Upcoding Billing Issues
This type of fraud is a misrepresentation of services where a provider falsifies a claim to get paid for services that reimburse at a higher rate. 

Home Health Care Billing Fraud Study Results
The Dartmouth study took on the work of examining the network structure of home health agencies (HHAs) to identify a set of characteristics that were shared across the regions where fraud was most common. These characteristics included: 

  • Sharing patients across multiple agencies
  • Higher rates of expenditures across hospital referral regions along with fast increases in rates
  • Significant growth in the number of HHAS
  • Whether or not a region attracted a Department of Justice anti-fraud office

There was also a peer effect between local agency billing, which suggested sharing fraudulent practices between these local agencies. 

Types of Fraudulent Behavior
The study documented the most common types of fraudulent behavior, including:

  • Owners of agencies billing for services that were unnecessary or nonexistent
  • Physician kickbacks
  • Recruiting for patients
  • Staffing groups that got patients referred to an agency
  • Cross-network sharing of patient IDs in HHAs owned by organized crime

Activity Has Been Increasing
The researchers found a notable increase in home health care activity over the period between 2002 and 2009 which corresponded with expenditures doubling from $14.9 billion to $33.7 billion. This increase was mostly concentrated in just a few hospital referral regions (HRRs) which supported their findings that the regions were also areas where the Department of Justice had set up local anti-fraud offices.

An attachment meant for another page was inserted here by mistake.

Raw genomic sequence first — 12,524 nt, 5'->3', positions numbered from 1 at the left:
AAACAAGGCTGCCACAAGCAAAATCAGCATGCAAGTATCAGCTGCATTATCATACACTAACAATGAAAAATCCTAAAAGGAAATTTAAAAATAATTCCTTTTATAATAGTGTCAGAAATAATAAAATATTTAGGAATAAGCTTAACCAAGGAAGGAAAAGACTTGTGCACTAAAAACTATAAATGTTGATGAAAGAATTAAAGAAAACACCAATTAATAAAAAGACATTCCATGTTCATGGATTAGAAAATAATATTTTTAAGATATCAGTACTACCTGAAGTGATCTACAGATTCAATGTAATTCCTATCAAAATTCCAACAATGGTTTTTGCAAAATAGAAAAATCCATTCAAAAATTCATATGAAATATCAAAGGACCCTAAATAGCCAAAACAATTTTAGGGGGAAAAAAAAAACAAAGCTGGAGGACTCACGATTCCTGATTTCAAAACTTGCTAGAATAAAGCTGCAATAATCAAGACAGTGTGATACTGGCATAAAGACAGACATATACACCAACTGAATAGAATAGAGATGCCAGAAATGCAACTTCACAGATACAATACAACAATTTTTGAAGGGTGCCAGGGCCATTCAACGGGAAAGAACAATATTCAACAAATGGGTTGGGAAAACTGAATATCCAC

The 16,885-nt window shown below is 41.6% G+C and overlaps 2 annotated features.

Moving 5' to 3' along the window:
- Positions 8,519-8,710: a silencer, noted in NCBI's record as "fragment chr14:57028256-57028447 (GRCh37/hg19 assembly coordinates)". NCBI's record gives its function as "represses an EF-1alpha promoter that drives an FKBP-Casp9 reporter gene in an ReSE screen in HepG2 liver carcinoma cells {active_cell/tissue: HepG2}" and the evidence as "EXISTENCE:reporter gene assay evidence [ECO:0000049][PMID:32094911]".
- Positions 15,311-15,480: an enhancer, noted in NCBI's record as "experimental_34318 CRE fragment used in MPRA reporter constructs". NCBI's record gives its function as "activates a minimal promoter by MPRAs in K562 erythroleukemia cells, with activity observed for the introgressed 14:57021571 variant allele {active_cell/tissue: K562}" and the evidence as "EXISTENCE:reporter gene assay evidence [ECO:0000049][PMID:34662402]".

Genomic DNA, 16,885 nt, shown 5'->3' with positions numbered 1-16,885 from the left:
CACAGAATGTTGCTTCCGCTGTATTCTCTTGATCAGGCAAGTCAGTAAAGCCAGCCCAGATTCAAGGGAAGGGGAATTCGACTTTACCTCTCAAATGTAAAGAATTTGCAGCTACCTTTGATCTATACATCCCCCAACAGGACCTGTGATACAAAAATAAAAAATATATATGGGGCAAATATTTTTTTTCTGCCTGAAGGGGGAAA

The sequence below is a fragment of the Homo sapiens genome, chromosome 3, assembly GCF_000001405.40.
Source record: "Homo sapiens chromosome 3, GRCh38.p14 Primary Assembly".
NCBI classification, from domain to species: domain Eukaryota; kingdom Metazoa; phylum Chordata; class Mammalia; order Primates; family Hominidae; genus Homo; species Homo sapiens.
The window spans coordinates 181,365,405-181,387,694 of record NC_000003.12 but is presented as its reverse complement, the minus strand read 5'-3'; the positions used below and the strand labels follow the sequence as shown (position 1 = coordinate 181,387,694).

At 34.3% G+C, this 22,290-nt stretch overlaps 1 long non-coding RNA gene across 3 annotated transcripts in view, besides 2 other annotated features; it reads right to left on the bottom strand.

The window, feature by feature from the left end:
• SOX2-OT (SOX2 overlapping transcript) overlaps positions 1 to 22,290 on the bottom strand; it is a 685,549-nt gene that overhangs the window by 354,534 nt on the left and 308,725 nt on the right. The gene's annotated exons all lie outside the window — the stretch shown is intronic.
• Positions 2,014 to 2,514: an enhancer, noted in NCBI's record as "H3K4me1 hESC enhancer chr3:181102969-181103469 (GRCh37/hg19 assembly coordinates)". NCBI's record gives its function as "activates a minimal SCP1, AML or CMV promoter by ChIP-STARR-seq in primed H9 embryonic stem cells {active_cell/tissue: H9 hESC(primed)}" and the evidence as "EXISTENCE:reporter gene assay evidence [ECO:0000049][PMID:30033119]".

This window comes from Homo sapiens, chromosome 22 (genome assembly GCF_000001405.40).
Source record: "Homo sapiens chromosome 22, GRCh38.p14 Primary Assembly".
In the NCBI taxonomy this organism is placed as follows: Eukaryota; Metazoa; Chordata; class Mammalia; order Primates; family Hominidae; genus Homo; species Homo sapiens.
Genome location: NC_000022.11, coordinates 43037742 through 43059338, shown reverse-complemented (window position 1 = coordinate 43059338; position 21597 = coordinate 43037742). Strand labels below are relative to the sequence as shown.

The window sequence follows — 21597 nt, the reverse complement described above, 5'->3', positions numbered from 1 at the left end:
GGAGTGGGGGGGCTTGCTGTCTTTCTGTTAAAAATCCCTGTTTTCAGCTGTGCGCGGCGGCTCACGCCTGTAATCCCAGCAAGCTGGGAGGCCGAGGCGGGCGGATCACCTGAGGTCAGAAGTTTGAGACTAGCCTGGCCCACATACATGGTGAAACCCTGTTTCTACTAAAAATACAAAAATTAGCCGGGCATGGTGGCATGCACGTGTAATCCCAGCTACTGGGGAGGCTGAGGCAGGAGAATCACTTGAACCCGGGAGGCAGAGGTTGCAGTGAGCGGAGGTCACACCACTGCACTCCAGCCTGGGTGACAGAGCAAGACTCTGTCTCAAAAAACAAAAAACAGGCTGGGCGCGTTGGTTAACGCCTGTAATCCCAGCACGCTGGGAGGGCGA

As an example, the average home health care billing per enrollee (Medicare) in Miami, FL and McAllen, TX increased by $2,422 and $2,127 respectively. In other HRRs where the DOJ wasn’t targeting, the average increase was $289. Study Lead Author, James O’Malley explains the difference in expansion rates, “it more or less makes the argument that if the benefits exceed the risks in the eyes of the perpetrators, then it’s more likely that you’ll see this type of fraudulent behavior where people are willing to risk conviction, fines, and imprisonment to make larger profits.”

While the study stands on its own, one additional outcome has been the development of tools that could be useful in the future in identifying more issues of home health billing fraud. The index (BMIX) looks promising in predicting excessive billing behavior from HHAs in the future. This means that it could be valuable for approaches based on machine learning to address billing fraud. The study authors expressed excitement at the idea of the methods being used to create generalized and alternative versions for organizations responsible for policing billing in healthcare. They look forward to the chance that the tools might be used to prosecute more violators, earlier, before fraud escalates, potentially saving the healthcare system and tax payers money. 

If you’re looking for ways to build an approach to home health billing that removes some of the internal and local risk of fraud, outsourcing should be on your short list of considerations. Outsourcing can be a path to end-to-end monitoring of your billing processes, increased efficiency, and easier response to a fast-changing regulatory environment. To learn more about how our services align with your needs, contact us today

[1] O’Malley, et al., “The diffusion of health care fraud: A bipartite network analysis,” Social Science & Medicine, 2023.
[2] Law Offices Of Robert David Malove, “Types of Healthcare Billing Fraud,” 2023. Available: https://www.robertmalovelaw.com/library/types-of-healthcare-billing-fraud-.cfm.